Fall 2023

Volume 31, Number 2

Catholic Hospitals and Ectopic Pregnancies

April 22, 2013
Ethical Currents

On Wednesday, January 19, 2011, the Washington Post published an article titled "Religious Hospitals' Restrictions Sparking Conflicts, Scrutiny." In the article, the author lists several examples of "limitations on care [for women] available at Catholic hospitals." Among these is how Catholic hospitals deal with ectopic pregnancies. "Standard of care for ectopic pregnancies, which are life-threatening, is to inject the drug methotrexate or to remove the embryo surgically while leaving the fallopian tube intact, both procedures that are intended to preserve fertility. But some Catholic hospitals refuse to perform either and will extract the embryo only by taking out the fallopian tube."

In saying this, the author echoes a 19-page report (Below the Radar: Ibis Study Shows that Health Care Providers' Religious Refusals Can Endanger Pregnant Women's Lives and Health) published by the National Women's Law Center on Thursday, January 20, 2011. The press release announcing the report states that "certain religiously affiliated hospitals put women's health and lives at risk by restricting doctor's ability to provide the best medical care to pregnant women experiencing miscarriages and ectopic pregnancies." The hospitals do this, supposedly, because of their interpretation and application of the ERDs.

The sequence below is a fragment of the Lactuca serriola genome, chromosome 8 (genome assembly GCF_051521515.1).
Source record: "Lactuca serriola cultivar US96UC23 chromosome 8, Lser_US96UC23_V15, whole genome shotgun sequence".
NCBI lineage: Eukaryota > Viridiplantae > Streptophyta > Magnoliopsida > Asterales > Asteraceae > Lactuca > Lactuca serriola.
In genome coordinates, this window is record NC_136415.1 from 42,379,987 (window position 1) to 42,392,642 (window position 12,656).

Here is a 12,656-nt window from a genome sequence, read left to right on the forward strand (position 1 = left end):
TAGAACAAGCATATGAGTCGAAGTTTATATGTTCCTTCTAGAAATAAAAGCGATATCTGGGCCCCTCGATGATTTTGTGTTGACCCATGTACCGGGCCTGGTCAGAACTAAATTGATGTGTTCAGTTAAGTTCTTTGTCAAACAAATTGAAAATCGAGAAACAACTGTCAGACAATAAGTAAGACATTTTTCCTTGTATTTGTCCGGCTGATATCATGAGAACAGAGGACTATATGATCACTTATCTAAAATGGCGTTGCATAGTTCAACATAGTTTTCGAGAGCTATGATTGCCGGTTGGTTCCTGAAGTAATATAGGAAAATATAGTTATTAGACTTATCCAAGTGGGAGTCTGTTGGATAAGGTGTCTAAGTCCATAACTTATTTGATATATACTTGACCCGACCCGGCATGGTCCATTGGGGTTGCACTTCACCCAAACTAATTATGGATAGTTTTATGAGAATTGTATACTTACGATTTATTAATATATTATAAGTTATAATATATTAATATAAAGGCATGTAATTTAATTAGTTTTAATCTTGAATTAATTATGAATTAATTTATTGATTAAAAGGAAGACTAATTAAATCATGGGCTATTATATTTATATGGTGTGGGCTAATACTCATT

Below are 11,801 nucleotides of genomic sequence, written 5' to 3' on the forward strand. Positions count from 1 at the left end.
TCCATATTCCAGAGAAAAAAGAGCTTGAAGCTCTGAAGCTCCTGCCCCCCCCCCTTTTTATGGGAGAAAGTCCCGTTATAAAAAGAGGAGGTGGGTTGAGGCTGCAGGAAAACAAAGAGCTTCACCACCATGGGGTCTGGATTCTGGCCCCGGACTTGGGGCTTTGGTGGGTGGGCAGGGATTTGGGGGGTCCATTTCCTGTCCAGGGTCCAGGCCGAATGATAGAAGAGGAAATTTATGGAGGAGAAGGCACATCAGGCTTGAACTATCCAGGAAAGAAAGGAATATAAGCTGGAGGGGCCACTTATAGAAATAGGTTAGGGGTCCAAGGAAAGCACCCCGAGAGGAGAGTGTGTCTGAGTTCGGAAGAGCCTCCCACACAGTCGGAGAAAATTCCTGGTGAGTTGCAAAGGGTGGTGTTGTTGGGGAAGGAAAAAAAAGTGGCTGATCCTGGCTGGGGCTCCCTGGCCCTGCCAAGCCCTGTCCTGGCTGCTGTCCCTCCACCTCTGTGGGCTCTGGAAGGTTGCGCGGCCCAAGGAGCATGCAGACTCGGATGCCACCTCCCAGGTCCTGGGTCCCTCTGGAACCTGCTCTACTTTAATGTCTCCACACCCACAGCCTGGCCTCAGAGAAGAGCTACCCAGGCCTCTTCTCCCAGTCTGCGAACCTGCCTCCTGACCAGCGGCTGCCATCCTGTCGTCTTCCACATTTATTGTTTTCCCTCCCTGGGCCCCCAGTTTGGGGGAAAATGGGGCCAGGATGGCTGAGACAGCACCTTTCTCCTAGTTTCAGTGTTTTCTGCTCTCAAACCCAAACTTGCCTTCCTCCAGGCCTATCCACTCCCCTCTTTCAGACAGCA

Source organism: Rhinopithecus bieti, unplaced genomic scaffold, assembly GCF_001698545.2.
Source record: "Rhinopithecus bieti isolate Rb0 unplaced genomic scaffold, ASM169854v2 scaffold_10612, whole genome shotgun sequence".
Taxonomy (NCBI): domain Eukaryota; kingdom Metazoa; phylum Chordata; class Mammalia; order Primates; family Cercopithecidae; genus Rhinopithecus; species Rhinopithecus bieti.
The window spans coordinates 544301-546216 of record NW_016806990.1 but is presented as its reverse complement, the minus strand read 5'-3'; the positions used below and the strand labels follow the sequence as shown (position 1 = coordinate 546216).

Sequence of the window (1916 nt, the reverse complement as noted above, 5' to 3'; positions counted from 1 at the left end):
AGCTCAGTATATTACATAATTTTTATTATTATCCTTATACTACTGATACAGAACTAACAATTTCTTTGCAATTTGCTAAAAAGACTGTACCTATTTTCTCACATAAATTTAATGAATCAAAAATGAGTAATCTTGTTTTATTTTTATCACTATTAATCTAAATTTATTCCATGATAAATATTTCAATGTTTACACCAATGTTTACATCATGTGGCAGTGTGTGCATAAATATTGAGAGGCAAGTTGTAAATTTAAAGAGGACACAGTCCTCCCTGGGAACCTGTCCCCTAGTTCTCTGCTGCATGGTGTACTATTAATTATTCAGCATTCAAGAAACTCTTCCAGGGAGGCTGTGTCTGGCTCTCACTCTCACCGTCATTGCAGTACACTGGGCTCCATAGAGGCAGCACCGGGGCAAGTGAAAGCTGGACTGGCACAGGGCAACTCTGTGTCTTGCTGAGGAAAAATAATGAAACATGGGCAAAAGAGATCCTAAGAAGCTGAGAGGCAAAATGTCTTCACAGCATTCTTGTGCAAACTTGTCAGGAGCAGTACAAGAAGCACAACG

What do the ERDs say about ectopic pregnancies? Directive 48 speaks to this issue: "In case of extrauterine pregnancy, no intervention is morally licit which constitutes a direct abortion." What are the possible interventions? There are actually four approaches to addressing these situations. The first consists in expectant management, i.e., simply monitoring the situation to see if the tubal pregnancy resolves on its own. The second consists in the partial or complete removal of the fallopian tube, which also contains an embryo (salpingectomy). The third involves slitting the fallopian tube and "stopping the destructive activity of the trophoblast by removing the invasive trophoblastic cells along with the damaged tubal tissue."1 The embryo is also necessarily removed in the process (salpingostomy). And the fourth consists in administration of the drug methotrexate which prevents the trophoblastic cells from continuing to divide and doing damage to the tube that could result in severe hemorrhaging. The embryo also eventually dies. Its demise is foreseen, but not intended.2 The physician's action is directed at the pathological and harmful tissue, and not at the embryo. Medically, the use of methotrexate tends to be the preferred treatment because it does not involve surgery and leaves the woman's fertility intact. In light of Directive 48, the question is whether any of these procedures constitutes a direct abortion.